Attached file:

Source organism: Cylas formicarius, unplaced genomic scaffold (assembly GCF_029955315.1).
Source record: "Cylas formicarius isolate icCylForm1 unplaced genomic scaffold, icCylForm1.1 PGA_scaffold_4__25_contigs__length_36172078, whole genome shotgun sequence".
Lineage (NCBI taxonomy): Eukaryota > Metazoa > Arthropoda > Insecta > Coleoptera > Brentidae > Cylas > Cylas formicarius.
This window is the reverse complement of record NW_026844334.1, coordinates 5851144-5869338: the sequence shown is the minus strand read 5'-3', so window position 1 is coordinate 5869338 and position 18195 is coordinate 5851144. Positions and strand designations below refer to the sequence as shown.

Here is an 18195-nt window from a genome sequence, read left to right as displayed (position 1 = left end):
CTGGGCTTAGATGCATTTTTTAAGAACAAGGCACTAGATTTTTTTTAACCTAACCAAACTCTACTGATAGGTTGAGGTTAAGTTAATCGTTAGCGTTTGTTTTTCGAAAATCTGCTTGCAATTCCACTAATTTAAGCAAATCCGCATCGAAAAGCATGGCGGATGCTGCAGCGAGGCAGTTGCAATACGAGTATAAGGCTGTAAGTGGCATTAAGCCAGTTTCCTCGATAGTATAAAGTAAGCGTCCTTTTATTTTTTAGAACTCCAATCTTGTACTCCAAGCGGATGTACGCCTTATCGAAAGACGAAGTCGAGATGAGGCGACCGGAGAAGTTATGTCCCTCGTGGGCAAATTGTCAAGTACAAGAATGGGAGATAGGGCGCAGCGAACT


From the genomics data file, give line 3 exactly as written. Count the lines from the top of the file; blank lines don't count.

Lineage (NCBI taxonomy): Eukaryota > Metazoa > Arthropoda > Insecta > Coleoptera > Brentidae > Cylas > Cylas formicarius.